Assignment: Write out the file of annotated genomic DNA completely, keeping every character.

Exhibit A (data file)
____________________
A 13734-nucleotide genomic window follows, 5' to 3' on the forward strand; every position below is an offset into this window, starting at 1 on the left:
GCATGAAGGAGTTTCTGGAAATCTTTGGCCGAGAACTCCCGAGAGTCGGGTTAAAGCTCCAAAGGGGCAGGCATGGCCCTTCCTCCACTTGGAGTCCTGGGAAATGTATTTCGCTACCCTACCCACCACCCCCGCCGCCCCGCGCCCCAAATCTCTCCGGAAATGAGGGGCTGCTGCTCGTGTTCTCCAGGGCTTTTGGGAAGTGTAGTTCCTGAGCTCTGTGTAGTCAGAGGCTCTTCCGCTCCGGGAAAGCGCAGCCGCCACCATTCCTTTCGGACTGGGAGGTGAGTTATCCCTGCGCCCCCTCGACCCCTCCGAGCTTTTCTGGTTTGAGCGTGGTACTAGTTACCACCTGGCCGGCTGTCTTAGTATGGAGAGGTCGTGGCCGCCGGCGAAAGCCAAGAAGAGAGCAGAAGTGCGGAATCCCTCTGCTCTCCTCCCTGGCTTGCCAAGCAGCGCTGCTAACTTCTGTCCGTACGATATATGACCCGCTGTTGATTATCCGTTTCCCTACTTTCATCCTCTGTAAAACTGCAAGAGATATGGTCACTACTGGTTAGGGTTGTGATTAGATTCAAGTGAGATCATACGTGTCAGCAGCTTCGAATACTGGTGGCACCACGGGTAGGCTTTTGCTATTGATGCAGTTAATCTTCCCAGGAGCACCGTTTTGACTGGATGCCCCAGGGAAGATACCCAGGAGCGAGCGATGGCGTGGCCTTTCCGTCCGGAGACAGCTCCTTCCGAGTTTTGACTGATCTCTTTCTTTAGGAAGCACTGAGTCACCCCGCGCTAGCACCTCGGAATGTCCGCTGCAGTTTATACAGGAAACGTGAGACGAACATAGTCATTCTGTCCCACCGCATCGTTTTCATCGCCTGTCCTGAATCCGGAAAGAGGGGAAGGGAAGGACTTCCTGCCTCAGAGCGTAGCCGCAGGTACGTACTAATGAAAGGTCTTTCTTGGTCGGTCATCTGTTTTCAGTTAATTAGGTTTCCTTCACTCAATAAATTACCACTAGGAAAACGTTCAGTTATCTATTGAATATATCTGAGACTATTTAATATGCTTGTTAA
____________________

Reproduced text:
A 13734-nucleotide genomic window follows, 5' to 3' on the forward strand; every position below is an offset into this window, starting at 1 on the left:
GCATGAAGGAGTTTCTGGAAATCTTTGGCCGAGAACTCCCGAGAGTCGGGTTAAAGCTCCAAAGGGGCAGGCATGGCCCTTCCTCCACTTGGAGTCCTGGGAAATGTATTTCGCTACCCTACCCACCACCCCCGCCGCCCCGCGCCCCAAATCTCTCCGGAAATGAGGGGCTGCTGCTCGTGTTCTCCAGGGCTTTTGGGAAGTGTAGTTCCTGAGCTCTGTGTAGTCAGAGGCTCTTCCGCTCCGGGAAAGCGCAGCCGCCACCATTCCTTTCGGACTGGGAGGTGAGTTATCCCTGCGCCCCCTCGACCCCTCCGAGCTTTTCTGGTTTGAGCGTGGTACTAGTTACCACCTGGCCGGCTGTCTTAGTATGGAGAGGTCGTGGCCGCCGGCGAAAGCCAAGAAGAGAGCAGAAGTGCGGAATCCCTCTGCTCTCCTCCCTGGCTTGCCAAGCAGCGCTGCTAACTTCTGTCCGTACGATATATGACCCGCTGTTGATTATCCGTTTCCCTACTTTCATCCTCTGTAAAACTGCAAGAGATATGGTCACTACTGGTTAGGGTTGTGATTAGATTCAAGTGAGATCATACGTGTCAGCAGCTTCGAATACTGGTGGCACCACGGGTAGGCTTTTGCTATTGATGCAGTTAATCTTCCCAGGAGCACCGTTTTGACTGGATGCCCCAGGGAAGATACCCAGGAGCGAGCGATGGCGTGGCCTTTCCGTCCGGAGACAGCTCCTTCCGAGTTTTGACTGATCTCTTTCTTTAGGAAGCACTGAGTCACCCCGCGCTAGCACCTCGGAATGTCCGCTGCAGTTTATACAGGAAACGTGAGACGAACATAGTCATTCTGTCCCACCGCATCGTTTTCATCGCCTGTCCTGAATCCGGAAAGAGGGGAAGGGAAGGACTTCCTGCCTCAGAGCGTAGCCGCAGGTACGTACTAATGAAAGGTCTTTCTTGGTCGGTCATCTGTTTTCAGTTAATTAGGTTTCCTTCACTCAATAAATTACCACTAGGAAAACGTTCAGTTATCTATTGAATATATCTGAGACTATTTAATATGCTTGTTAA